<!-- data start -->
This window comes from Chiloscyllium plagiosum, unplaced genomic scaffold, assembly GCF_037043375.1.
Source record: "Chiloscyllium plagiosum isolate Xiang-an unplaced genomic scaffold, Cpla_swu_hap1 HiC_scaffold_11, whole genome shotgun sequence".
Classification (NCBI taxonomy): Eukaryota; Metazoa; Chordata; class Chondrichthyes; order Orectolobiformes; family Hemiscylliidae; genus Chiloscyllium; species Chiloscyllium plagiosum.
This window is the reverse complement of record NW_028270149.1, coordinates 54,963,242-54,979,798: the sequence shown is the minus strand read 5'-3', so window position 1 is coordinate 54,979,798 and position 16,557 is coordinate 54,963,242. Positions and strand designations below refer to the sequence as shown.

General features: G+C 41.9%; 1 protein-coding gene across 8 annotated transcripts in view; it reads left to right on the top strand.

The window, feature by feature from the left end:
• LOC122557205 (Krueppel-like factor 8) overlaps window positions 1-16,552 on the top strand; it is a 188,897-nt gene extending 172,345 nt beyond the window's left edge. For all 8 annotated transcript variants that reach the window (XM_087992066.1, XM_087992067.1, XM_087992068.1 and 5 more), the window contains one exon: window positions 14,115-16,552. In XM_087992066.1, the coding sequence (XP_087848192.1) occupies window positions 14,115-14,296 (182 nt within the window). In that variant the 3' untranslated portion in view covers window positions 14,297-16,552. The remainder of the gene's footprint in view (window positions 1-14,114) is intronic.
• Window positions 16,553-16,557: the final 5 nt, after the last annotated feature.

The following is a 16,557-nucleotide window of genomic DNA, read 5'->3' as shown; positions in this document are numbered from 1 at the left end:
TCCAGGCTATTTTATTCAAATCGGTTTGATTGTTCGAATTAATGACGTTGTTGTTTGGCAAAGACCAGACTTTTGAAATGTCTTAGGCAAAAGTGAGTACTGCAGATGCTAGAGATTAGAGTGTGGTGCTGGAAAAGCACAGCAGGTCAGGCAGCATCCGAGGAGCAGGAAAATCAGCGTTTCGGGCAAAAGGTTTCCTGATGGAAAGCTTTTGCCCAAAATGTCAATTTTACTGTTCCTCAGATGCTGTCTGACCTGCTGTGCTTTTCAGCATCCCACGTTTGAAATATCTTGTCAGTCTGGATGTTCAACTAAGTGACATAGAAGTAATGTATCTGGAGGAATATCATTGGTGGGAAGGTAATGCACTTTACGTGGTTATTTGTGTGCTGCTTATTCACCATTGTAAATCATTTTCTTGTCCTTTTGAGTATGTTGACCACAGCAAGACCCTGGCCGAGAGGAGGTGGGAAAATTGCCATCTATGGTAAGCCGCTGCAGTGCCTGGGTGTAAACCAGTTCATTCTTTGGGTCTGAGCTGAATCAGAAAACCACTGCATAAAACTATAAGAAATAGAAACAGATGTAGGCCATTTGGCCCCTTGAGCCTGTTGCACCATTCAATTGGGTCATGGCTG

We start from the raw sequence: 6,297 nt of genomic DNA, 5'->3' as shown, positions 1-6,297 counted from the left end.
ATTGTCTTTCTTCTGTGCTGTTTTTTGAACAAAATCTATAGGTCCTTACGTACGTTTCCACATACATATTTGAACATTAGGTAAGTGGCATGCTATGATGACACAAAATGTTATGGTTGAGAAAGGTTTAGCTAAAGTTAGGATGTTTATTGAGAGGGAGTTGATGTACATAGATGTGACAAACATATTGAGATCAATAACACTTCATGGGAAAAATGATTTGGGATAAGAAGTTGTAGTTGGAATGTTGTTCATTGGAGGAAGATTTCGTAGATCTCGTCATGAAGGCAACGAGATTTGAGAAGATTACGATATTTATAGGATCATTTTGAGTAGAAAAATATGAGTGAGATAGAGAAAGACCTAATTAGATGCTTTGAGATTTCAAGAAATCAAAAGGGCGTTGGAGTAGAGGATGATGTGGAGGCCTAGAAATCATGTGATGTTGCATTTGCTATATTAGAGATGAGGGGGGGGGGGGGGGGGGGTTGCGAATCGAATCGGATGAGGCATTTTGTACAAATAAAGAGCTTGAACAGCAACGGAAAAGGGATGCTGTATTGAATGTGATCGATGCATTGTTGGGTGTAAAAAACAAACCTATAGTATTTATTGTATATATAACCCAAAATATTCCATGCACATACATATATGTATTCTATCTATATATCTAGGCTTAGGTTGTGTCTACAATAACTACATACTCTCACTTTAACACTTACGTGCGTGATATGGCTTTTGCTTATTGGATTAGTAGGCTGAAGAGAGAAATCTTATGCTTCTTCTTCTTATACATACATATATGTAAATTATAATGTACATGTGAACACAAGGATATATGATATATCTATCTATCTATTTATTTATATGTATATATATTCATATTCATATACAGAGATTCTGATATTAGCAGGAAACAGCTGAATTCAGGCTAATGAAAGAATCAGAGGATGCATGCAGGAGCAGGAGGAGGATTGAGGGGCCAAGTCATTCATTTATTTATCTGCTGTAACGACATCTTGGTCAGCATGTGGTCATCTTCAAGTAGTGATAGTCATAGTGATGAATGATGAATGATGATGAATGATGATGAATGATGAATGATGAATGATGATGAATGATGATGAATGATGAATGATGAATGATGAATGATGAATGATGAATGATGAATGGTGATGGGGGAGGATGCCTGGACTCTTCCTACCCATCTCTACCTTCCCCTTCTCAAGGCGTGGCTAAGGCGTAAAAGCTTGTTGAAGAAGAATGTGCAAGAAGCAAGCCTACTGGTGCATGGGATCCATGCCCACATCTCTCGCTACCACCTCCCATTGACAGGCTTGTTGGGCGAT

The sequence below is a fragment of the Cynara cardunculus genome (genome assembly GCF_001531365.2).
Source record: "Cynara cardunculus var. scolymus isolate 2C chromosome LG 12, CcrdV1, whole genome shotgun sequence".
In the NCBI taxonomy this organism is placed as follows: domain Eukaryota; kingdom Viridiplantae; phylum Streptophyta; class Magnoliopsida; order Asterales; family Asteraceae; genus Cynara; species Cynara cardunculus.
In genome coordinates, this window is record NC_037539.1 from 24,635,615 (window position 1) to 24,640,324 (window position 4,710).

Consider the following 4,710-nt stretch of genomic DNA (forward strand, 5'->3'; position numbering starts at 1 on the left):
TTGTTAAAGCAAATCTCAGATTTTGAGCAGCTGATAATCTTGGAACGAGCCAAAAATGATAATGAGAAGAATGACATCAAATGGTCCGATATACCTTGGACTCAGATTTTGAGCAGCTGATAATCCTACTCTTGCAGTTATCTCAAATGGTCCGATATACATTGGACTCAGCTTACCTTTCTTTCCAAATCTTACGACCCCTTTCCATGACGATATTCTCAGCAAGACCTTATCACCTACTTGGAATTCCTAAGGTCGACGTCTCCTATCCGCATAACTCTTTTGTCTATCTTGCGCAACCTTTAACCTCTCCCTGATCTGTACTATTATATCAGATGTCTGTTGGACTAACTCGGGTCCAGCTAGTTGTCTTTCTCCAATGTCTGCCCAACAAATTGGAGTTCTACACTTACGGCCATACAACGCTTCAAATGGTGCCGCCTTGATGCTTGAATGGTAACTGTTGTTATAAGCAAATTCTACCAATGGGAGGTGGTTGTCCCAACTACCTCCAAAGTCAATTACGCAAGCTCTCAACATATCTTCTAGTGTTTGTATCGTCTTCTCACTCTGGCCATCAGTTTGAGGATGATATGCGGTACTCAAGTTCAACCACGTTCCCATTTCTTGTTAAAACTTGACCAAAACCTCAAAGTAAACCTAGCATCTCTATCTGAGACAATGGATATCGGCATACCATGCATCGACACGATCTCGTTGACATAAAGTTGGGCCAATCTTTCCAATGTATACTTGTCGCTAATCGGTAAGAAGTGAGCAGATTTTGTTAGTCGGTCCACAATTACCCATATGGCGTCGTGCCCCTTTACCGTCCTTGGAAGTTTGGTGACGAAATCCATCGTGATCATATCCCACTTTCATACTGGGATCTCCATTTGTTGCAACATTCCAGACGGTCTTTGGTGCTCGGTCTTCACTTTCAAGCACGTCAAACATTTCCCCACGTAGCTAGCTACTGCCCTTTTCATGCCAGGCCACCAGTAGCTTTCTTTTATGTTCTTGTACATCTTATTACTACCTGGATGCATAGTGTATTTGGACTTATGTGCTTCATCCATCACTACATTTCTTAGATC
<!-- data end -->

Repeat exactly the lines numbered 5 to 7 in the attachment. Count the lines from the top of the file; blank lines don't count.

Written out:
General features: G+C 41.9%; 1 protein-coding gene across 8 annotated transcripts in view; it reads left to right on the top strand.

The window, feature by feature from the left end:
• LOC122557205 (Krueppel-like factor 8) overlaps window positions 1-16,552 on the top strand; it is a 188,897-nt gene extending 172,345 nt beyond the window's left edge. For all 8 annotated transcript variants that reach the window (XM_087992066.1, XM_087992067.1, XM_087992068.1 and 5 more), the window contains one exon: window positions 14,115-16,552. In XM_087992066.1, the coding sequence (XP_087848192.1) occupies window positions 14,115-14,296 (182 nt within the window). In that variant the 3' untranslated portion in view covers window positions 14,297-16,552. The remainder of the gene's footprint in view (window positions 1-14,114) is intronic.